They gathered all of us into the school auditorium, the entire senior class. We were there to listen to university reps do their best to sell their respective schools. We were told, by our own high school teachers, without too much mincing of words, that the smart kids would go to university. College was meant for the trades.
I had no idea what I wanted to do with my life. My friends and I spent hours agonizing over cups of coffee we were probably still too young to be drinking, afraid that a wrong decision made at seventeen could ruin our lives as adults before they even got started. I didn’t know what I wanted, I only knew that I was a smart kid – one of the “so much potential” kids – so off to university I went, propelled by a teenage desire for independence and freedom, and pure blind faith that school would teach me the answers to the questions of my life.
I learned a lot over five years and two fancy pieces of paper. I learned how to live independently. How far to stretch a buck. The side effects of too much coffee from the free refill bar. I learned a lot of facts that I can no longer remember, how to write an essay on the fly and with no sleep, and that I had little interest in critically thinking about much of the stuff I was being asked to critically think about. I was a fish floundering in a stream of many, all going the same way, but some with more confidence than others. I was wounded by stories of high school classmates who had already made life-enforcing decisions with their lives: one going to college to become a chef and now working professionally, one who did a one year certificate program and moved immediately to full-time employment and home ownership from there, one who got in his car one evening and ended up in Mexico with an entirely new existence. And there I was, still struggling with this one essential question: What in all hell did I want to do with my life?
By my mid-twenties I had decided that adventure would provide me the answers I needed. I craved new experiences. Sure, I would travel if an opportunity presented itself. Sure, I would move to a new city just because. Sure, I would try out many different jobs, each time telling myself, I can do that…
And how many times did I take the elevator up to a job, and then feel physically unable to move until the doors closed, bringing me back down to ground zero and the exit.
Just keep moving, I said. Just keep adventuring, keep experiencing. The answer will come.
But that’s not how life works, is it? The answers don’t come just because you want them too. They’re not like the family dog that responds to treats when you command them to come. I think I was in my mid-thirties by the time I came to this understanding that the answer wouldn’t come just because. That I couldn’t chase it. That I couldn’t hunt it.
I’d like to say that this understanding came to me suddenly. It didn’t, gawd no. It came to me after years of trying gig after gig. It came to me after being buried in motherhood and the judgment of mothers. It came to me after my health flared into big red flashing lights saying Stop, Stop, Stop.
It came to me that I needed to sit still. That I needed to get down and comfortable with silence. That I needed to be the honey that attracts the fly, play hard to get a little, pretend I didn’t really care. I needed to allow the answers to come, in their own time.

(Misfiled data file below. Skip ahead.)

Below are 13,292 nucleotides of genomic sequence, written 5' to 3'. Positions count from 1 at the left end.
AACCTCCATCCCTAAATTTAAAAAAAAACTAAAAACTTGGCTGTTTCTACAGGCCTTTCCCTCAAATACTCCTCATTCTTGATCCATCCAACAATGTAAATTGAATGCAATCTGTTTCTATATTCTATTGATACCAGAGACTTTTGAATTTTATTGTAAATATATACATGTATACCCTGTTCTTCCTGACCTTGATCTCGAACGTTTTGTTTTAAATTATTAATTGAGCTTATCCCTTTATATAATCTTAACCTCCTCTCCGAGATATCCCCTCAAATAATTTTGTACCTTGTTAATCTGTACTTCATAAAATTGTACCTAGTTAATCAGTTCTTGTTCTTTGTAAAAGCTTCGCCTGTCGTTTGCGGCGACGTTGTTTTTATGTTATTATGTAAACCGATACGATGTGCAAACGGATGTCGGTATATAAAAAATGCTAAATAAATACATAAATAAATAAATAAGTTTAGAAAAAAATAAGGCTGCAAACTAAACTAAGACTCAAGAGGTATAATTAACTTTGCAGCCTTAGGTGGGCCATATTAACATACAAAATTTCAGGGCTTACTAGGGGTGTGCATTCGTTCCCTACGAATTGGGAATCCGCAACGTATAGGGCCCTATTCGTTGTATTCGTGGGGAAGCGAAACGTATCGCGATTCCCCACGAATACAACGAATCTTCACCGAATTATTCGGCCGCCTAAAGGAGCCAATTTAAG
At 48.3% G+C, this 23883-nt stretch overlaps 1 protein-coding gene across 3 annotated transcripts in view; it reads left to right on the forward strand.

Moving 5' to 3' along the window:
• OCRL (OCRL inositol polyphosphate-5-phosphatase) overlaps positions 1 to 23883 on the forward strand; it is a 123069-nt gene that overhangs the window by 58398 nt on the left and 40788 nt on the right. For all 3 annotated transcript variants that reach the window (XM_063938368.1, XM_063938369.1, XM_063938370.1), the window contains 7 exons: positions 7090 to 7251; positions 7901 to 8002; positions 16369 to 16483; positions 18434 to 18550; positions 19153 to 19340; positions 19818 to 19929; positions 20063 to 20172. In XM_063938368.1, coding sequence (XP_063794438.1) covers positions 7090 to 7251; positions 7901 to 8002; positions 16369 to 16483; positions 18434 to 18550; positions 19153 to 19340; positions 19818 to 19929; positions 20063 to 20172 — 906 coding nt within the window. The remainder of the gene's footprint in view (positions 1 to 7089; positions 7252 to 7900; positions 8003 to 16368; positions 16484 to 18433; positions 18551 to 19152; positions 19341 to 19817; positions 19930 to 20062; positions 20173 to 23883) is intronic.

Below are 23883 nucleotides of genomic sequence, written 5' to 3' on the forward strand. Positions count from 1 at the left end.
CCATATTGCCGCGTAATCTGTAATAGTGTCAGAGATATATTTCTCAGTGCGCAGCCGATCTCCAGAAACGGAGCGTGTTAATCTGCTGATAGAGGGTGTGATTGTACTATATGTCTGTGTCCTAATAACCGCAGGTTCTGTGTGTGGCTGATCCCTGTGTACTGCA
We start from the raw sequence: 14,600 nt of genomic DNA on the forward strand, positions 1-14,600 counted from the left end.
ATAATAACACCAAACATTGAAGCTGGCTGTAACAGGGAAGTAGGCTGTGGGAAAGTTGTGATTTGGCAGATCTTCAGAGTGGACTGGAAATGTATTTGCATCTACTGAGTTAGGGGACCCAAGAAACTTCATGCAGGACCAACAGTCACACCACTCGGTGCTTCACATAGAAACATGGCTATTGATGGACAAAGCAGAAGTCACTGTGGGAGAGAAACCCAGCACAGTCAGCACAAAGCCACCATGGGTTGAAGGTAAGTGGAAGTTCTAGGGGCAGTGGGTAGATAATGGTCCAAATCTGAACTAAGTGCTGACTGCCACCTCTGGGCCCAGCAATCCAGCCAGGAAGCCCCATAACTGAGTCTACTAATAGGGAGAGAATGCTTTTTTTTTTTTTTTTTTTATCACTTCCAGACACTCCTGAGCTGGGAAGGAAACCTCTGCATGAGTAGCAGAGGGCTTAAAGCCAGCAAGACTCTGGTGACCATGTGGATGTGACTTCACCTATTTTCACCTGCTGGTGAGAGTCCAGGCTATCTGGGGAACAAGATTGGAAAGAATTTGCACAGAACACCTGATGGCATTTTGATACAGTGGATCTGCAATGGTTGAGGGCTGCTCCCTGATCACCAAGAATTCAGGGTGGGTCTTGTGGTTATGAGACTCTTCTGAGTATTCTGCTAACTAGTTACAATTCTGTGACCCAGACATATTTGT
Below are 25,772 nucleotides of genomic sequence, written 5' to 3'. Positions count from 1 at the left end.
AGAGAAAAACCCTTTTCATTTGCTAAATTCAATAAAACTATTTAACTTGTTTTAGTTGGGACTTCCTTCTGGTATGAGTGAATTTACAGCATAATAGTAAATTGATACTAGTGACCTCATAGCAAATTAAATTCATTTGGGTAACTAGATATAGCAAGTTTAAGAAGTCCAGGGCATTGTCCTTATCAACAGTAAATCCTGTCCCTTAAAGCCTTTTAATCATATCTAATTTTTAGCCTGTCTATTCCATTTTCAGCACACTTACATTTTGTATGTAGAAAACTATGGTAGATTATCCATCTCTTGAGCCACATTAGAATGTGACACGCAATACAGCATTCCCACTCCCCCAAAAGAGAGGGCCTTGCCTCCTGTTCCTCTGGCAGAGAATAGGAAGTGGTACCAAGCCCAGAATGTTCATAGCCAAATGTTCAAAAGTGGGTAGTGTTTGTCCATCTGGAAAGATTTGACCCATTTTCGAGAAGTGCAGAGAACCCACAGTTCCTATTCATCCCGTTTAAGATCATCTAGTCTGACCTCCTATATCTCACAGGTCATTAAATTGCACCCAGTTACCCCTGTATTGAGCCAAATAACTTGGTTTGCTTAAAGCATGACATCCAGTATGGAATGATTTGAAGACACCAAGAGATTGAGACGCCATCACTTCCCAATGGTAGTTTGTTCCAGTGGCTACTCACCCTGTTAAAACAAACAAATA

So I got comfortable with waiting. I got comfortable with my journal and my self-help books and my TED talks. I got comfortable with self-analyzing, with my barriers, with my boundaries. I got comfortable with having clear definitions around what I liked and what I never would like. I got comfortable with the sound of my own thoughts.
And I learned some interesting things.
I learned that waiting doesn’t mean inaction. I learned that you still need to do things with your life, still need a forward motion, even when you’re not sure of the direction. I learned that I could be inspired by things that were not even in the realm of what I thought I wanted to do with my life, and I learned to just appreciate these bits of inspiration for what they were. I learned to listen to the sound of silence.
But I didn’t learn The Answer, still. It didn’t present itself to me, still.
So I went on working, being inspired, thinking, listening. I obsessed over personal projects that brought me personal joy and a sense of accomplishment. I found things to be proud of. And I realized that I was no longer a floundering fish in a stream of other more competent fish. Rather, I was in my own stream. And I hoped this stream would lead me to the holy grail, to the answer of all answers.
And it did. In a way.
Now in my forties, I have learned something that I never expected to learn. It’s not so much an a-ha! as it is a Whoa, Nelly. Because who could have guessed, really. Who could have known?
That the answer is really no answer at all.
There is no answer to what I want to do with my life. There is only an answer to what I want to be.
And what I want to be is alive. And present. And comfortable in my own skin. And myself.
And I think I’m a slow learner – which is, perhaps, surprising for a smart girl with “so much potential.” But maybe you can be both smart and stupid. Maybe it just takes some of us longer to figure things out.
Nevertheless, it’s very obvious to me now, the many paradoxes of life. That you have to not care to care. That you have to let go to get. That you have to work hard and do nothing, keep active and be still. That you have to do things you love but that the doing is not being. That something is not everything.
And that there is one answer which is the only answer, which is really no answer at all.
This girl, who never understood what she wanted to do with her life, finally learned how to let go and be.